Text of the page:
Carrie’s leg will always be an issue to some extent, and that’s okay. She loves me in spite of my imperfections, and I love her. Some of the problems she had with her prosthesis when we first met have been resolved. And yes, we have gone out dancing and have taken long walks—with frequent breaks.
I was looking for someone loving, caring, giving, supportive, honest, intelligent, funny, independent, respectful, willing to accept me as I am, and who would make me want to be a better person. She’s everything I was looking for.
The Dating Game—or The Dating Nightmare, as some might call it—can definitely be tough.
Does this outfit look good? Is my skin clear tonight? Will we click? And as an amputee, you will likely have many other questions, including “When should I mention my amputation?” and “How will my date react to seeing my residual limb?”
Born missing part of her right arm, Kelsey Hartman, 23, is all too familiar with the dating nightmare.
“I would date you if you had two hands,” boys would sometimes tell her in middle school. And, even worse, she found out that one boy was calling her “Nubs” behind her back.
“After that, I started to get really insecure,” she says.
Even though she was a member of the popular cheer team, she began thinking, “All the boys are seeing my hand, and they’re thinking, ‘Ew!’”
While other people’s opinions and behaviors are largely out of our control, amputees can focus on the following tips to gain a few advantages in the dating game.
1. Know amputee dating history. The vast majority of amputees who want a romantic relationship after their amputation find one, according to my experience with thousands of amputees. That means the odds are heavily on your side. Hartman, for example, finally started dating a boy in high school who—she was shocked to learn—was fine with her missing arm. Then, in 2018, while in college, she started dating a nonamputee she met at a barbecue nearly a year before, and they’ve been together for more than two years now. She attributes much of the difference between her middle school, high school, and college experiences to maturity that comes with age.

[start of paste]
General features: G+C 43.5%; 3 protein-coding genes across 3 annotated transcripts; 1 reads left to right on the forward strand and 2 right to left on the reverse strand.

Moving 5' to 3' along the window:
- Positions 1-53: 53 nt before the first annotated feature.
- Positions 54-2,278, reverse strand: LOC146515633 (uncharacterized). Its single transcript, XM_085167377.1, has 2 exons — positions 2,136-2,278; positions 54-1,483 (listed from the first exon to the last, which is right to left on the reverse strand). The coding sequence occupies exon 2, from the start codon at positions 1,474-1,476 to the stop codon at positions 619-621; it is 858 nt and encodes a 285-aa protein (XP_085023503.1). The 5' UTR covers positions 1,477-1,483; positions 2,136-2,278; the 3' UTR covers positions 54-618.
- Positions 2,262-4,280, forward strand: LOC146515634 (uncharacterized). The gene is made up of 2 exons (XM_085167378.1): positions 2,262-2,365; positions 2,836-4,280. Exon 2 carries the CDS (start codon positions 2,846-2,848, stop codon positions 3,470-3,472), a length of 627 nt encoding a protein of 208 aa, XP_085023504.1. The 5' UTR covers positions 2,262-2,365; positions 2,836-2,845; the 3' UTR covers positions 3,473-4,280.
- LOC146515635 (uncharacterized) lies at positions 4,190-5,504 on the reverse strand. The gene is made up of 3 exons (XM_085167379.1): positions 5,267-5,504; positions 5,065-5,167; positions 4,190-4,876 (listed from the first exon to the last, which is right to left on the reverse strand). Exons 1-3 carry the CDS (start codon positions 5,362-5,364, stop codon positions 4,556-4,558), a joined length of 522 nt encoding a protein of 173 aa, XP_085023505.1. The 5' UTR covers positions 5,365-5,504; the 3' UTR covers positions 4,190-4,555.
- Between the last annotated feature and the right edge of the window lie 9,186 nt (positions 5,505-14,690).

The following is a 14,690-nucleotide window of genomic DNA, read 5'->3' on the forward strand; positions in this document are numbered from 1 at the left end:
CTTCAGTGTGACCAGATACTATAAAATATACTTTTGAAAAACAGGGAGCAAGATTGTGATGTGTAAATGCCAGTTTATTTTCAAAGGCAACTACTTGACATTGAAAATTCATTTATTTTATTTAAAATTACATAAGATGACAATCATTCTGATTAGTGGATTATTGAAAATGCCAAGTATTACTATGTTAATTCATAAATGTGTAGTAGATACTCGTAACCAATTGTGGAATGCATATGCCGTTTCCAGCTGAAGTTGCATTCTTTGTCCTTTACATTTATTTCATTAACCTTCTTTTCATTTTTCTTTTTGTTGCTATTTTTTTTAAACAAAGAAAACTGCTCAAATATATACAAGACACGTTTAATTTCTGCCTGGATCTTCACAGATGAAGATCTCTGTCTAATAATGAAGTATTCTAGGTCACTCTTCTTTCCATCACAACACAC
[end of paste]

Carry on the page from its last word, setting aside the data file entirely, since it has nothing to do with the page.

2. Get out and meet people—or be willing to try online dating sites. Amputees have found partners both ways. It’s highly unlikely, however, that you will find someone without making any effort to meet others.
3. Let prospective dates know from the beginning that you are an amputee. Finding out early if your limb difference is a deal-breaker could save you and your prospective partner a lot of wasted time and heartache.
4. Practice good communication. Being honest about how amputation affects your life will help ensure that your prospective partner is ready for whatever comes up and doesn’t later feel misled. Many people will be more upset that you misled them than by what you misled them about.
5. Project confidence. Easier said than done, right? Still, confidence is attractive. So even if you need to get help through counseling or a support group to overcome low self-esteem or body-image issues, do whatever it takes.
6. Know that your amputation is just one aspect of who you are. Make sure that the other parts of your life (your attitude, hygiene, manners, clinginess, jealousy, etc.) won’t turn off a potential partner.
7. Realize that your prospective partner may not be interested in you—and vice versa—for reasons unrelated to your amputation. Maybe you have different relationship goals or different religious or political views. Sometimes people just don’t fit each other.
8. Lighten up a bit. Humor, like confidence, is attractive to many people. After being run over by a train and losing both her legs, Mandy Horvath famously received widespread media attention when her Tinder profile, which used humor to introduce her limb loss, attracted lots of positive responses.
9. Don’t let other people’s negative reactions to your amputation affect your body image, self-esteem, or confidence. Just because some people are not interested in you, it doesn’t mean that no one will be.
“There are great people out there,” Hartman says, “and if someone doesn’t accept you because of a disability, then they’re not the right person. There’s nothing wrong with you. It’s them.”